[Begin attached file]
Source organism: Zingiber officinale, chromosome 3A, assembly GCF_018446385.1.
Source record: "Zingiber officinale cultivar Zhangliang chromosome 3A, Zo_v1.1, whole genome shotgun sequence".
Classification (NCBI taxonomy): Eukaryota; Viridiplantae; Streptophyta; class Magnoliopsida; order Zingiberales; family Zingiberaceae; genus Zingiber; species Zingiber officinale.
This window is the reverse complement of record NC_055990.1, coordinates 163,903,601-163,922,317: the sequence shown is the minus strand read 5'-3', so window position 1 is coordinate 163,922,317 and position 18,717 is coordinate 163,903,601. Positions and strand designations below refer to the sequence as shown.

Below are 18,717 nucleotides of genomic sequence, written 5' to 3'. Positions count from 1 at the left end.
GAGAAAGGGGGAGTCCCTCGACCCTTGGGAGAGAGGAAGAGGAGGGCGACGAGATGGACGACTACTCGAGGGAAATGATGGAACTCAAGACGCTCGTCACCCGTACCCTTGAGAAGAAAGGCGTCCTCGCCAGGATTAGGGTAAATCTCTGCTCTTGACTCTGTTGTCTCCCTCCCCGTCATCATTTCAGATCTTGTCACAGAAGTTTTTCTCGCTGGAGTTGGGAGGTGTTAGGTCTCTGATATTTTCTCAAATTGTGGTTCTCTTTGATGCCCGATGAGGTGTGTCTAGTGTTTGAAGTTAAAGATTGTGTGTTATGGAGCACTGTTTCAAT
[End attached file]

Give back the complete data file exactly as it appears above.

Source organism: Zingiber officinale, chromosome 3A, assembly GCF_018446385.1.
Source record: "Zingiber officinale cultivar Zhangliang chromosome 3A, Zo_v1.1, whole genome shotgun sequence".
Classification (NCBI taxonomy): Eukaryota; Viridiplantae; Streptophyta; class Magnoliopsida; order Zingiberales; family Zingiberaceae; genus Zingiber; species Zingiber officinale.
This window is the reverse complement of record NC_055990.1, coordinates 163,903,601-163,922,317: the sequence shown is the minus strand read 5'-3', so window position 1 is coordinate 163,922,317 and position 18,717 is coordinate 163,903,601. Positions and strand designations below refer to the sequence as shown.

Below are 18,717 nucleotides of genomic sequence, written 5' to 3'. Positions count from 1 at the left end.
GAGAAAGGGGGAGTCCCTCGACCCTTGGGAGAGAGGAAGAGGAGGGCGACGAGATGGACGACTACTCGAGGGAAATGATGGAACTCAAGACGCTCGTCACCCGTACCCTTGAGAAGAAAGGCGTCCTCGCCAGGATTAGGGTAAATCTCTGCTCTTGACTCTGTTGTCTCCCTCCCCGTCATCATTTCAGATCTTGTCACAGAAGTTTTTCTCGCTGGAGTTGGGAGGTGTTAGGTCTCTGATATTTTCTCAAATTGTGGTTCTCTTTGATGCCCGATGAGGTGTGTCTAGTGTTTGAAGTTAAAGATTGTGTGTTATGGAGCACTGTTTCAAT